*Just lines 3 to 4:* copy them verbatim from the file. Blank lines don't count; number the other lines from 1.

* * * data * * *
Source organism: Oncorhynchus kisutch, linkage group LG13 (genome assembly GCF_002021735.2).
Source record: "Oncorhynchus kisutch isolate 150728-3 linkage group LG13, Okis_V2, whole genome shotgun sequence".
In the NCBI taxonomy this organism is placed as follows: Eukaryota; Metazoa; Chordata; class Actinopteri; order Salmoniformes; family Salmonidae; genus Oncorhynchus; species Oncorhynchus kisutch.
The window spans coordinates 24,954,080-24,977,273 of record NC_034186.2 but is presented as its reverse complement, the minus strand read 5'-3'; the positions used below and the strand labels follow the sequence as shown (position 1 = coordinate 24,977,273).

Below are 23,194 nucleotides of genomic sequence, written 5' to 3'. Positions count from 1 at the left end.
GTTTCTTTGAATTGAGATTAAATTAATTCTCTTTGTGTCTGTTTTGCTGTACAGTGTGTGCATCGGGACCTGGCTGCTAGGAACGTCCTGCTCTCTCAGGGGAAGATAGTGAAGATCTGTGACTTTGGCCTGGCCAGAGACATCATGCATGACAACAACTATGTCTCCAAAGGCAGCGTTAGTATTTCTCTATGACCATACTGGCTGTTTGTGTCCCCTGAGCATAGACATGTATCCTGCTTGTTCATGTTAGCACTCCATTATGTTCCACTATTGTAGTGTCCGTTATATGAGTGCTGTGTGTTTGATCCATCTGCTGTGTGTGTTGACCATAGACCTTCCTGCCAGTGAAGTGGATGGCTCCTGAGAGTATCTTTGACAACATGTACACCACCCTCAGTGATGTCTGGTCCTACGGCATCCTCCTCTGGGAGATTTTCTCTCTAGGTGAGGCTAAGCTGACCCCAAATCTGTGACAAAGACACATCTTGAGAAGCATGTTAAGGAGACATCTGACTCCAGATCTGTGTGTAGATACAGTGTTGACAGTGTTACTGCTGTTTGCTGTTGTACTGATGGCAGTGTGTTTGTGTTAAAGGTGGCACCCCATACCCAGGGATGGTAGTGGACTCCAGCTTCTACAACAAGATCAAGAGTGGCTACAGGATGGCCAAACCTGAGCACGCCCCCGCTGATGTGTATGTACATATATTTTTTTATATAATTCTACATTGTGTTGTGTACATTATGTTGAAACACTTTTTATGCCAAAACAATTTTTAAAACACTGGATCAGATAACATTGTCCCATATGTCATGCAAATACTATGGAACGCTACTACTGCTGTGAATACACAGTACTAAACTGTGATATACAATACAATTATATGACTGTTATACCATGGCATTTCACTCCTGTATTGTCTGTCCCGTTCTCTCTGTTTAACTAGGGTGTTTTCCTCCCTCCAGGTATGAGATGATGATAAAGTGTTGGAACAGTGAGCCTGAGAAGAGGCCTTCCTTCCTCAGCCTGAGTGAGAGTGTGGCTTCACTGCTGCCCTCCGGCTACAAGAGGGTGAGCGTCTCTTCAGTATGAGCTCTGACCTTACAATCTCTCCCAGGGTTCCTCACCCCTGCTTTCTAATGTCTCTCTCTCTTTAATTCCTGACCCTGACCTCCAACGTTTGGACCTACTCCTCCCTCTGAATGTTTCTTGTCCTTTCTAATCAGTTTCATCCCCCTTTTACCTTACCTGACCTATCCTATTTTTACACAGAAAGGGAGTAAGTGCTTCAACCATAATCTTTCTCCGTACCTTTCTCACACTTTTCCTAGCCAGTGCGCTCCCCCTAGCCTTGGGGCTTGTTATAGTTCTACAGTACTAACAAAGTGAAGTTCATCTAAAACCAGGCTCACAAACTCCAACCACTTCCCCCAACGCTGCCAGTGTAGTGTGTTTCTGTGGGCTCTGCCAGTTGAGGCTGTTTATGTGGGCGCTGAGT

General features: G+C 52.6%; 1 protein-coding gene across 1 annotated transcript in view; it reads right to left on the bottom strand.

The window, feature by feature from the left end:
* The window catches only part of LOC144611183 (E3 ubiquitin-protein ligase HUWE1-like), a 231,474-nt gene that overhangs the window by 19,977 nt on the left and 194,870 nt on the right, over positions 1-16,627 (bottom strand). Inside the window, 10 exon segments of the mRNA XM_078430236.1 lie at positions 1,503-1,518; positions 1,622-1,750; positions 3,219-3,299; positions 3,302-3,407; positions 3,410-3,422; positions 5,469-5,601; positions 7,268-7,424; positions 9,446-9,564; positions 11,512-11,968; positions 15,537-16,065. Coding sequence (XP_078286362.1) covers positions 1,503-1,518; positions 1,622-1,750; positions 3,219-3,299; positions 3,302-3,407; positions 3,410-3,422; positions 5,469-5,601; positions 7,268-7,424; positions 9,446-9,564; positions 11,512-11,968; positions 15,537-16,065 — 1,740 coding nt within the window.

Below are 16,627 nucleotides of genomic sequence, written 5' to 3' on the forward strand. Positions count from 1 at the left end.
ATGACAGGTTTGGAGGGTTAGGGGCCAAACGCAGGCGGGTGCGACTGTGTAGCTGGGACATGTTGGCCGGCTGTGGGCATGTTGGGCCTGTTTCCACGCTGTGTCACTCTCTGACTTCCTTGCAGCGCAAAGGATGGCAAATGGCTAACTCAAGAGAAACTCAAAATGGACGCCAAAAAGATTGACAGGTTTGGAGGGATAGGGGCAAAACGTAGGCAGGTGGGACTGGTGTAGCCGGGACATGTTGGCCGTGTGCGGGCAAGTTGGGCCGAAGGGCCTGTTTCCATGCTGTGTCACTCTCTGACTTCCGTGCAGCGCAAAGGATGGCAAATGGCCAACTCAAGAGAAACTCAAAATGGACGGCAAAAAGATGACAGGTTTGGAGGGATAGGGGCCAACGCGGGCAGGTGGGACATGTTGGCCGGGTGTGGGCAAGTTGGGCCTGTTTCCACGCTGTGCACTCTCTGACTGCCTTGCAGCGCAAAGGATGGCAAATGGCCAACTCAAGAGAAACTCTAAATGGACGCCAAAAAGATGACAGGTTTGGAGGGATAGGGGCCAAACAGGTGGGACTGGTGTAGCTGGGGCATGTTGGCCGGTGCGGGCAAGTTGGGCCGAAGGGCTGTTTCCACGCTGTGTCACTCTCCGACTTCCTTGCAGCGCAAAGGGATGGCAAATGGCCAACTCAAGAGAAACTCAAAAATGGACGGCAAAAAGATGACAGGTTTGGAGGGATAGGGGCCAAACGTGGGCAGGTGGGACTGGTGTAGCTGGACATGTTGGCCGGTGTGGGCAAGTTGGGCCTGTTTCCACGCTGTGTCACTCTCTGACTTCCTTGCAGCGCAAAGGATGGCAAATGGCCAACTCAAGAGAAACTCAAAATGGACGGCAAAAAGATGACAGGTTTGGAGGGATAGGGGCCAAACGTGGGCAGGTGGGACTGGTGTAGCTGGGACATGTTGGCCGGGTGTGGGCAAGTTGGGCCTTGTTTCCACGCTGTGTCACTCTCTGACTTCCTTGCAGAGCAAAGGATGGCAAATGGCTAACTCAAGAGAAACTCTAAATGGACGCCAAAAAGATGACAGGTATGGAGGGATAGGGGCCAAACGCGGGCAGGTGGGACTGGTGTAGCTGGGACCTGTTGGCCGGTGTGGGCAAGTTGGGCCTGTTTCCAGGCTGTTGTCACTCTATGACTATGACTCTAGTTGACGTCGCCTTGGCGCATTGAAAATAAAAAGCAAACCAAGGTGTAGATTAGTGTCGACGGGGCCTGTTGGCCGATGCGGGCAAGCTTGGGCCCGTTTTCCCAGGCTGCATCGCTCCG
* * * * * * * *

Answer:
In the NCBI taxonomy this organism is placed as follows: Eukaryota; Metazoa; Chordata; class Actinopteri; order Salmoniformes; family Salmonidae; genus Oncorhynchus; species Oncorhynchus kisutch.
The window spans coordinates 24,954,080-24,977,273 of record NC_034186.2 but is presented as its reverse complement, the minus strand read 5'-3'; the positions used below and the strand labels follow the sequence as shown (position 1 = coordinate 24,977,273).